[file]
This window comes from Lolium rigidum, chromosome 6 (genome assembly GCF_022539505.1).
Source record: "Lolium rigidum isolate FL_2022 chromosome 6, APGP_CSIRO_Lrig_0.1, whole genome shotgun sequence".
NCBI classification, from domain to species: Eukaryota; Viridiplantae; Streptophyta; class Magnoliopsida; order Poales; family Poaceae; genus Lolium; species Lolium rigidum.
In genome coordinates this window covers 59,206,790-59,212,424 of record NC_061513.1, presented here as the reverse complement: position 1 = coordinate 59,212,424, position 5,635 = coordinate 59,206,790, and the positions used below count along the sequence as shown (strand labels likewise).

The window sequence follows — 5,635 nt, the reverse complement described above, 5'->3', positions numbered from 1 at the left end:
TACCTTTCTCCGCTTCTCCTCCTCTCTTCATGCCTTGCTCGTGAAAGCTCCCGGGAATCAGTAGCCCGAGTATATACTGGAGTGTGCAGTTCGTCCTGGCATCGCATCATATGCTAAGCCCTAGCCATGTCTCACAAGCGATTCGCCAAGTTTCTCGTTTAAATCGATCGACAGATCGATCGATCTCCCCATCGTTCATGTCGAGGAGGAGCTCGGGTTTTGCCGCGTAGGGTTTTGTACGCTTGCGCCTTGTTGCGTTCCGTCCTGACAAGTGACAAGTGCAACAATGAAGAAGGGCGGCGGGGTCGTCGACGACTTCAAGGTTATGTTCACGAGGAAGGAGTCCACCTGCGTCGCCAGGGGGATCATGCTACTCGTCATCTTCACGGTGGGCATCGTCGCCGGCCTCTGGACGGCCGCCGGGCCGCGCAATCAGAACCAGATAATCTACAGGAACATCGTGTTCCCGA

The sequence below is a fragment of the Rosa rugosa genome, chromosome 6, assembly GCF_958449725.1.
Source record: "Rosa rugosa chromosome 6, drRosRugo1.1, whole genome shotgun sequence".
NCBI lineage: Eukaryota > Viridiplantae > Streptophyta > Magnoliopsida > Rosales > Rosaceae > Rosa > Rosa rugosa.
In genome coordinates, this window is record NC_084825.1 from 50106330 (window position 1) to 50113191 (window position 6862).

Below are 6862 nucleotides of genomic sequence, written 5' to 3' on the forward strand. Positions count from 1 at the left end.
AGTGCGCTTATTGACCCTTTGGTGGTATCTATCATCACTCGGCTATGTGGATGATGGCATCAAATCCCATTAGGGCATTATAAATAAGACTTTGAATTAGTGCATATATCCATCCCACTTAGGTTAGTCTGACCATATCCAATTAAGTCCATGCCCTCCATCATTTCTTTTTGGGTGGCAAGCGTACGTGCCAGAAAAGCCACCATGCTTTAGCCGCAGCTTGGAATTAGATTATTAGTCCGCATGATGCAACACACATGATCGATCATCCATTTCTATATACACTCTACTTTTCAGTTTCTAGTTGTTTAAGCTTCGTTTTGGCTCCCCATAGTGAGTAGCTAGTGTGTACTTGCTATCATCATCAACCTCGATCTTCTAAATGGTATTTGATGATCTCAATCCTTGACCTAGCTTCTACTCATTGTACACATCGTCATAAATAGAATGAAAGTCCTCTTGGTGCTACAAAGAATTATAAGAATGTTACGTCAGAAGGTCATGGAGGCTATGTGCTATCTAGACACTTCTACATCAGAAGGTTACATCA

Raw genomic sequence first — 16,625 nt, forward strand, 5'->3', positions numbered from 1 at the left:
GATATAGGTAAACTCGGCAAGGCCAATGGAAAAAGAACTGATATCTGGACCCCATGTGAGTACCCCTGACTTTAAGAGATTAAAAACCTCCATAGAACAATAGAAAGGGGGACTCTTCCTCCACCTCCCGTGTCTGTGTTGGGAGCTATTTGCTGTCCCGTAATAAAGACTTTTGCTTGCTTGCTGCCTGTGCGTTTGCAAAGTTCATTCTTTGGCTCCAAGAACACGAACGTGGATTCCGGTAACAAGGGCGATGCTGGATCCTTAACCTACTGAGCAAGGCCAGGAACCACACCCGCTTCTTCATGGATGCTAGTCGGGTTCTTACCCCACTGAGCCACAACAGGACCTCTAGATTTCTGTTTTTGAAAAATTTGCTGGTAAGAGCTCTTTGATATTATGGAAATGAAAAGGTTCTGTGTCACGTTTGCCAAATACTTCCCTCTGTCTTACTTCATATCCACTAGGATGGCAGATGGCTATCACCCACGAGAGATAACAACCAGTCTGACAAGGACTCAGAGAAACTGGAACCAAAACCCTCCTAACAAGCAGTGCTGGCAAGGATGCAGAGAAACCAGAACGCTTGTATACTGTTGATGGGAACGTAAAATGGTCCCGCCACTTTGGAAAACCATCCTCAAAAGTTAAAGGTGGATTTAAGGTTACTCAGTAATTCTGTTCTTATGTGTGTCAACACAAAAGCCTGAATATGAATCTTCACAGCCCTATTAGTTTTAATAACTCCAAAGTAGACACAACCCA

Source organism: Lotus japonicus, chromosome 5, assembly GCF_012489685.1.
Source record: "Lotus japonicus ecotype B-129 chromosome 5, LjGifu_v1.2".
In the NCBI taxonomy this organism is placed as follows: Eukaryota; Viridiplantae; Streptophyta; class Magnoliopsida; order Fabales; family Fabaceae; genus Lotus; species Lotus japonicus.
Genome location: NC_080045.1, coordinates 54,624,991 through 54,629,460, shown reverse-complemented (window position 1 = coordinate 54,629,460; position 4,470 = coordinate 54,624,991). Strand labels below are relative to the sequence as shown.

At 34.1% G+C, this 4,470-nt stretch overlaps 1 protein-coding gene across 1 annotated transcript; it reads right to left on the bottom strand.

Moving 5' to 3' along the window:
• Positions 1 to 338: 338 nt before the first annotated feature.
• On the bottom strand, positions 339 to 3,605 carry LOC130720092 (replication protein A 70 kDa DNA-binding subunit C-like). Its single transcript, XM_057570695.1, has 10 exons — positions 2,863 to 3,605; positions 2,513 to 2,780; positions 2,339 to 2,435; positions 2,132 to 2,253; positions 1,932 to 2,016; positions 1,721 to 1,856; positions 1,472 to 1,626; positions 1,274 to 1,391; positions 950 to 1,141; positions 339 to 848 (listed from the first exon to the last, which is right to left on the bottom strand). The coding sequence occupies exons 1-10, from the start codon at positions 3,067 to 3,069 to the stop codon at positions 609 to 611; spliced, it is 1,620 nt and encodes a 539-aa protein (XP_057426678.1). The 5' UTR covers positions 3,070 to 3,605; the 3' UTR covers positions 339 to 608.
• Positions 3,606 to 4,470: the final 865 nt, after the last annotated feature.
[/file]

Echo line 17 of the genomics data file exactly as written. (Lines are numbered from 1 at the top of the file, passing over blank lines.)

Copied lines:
In the NCBI taxonomy this organism is placed as follows: Eukaryota; Viridiplantae; Streptophyta; class Magnoliopsida; order Fabales; family Fabaceae; genus Lotus; species Lotus japonicus.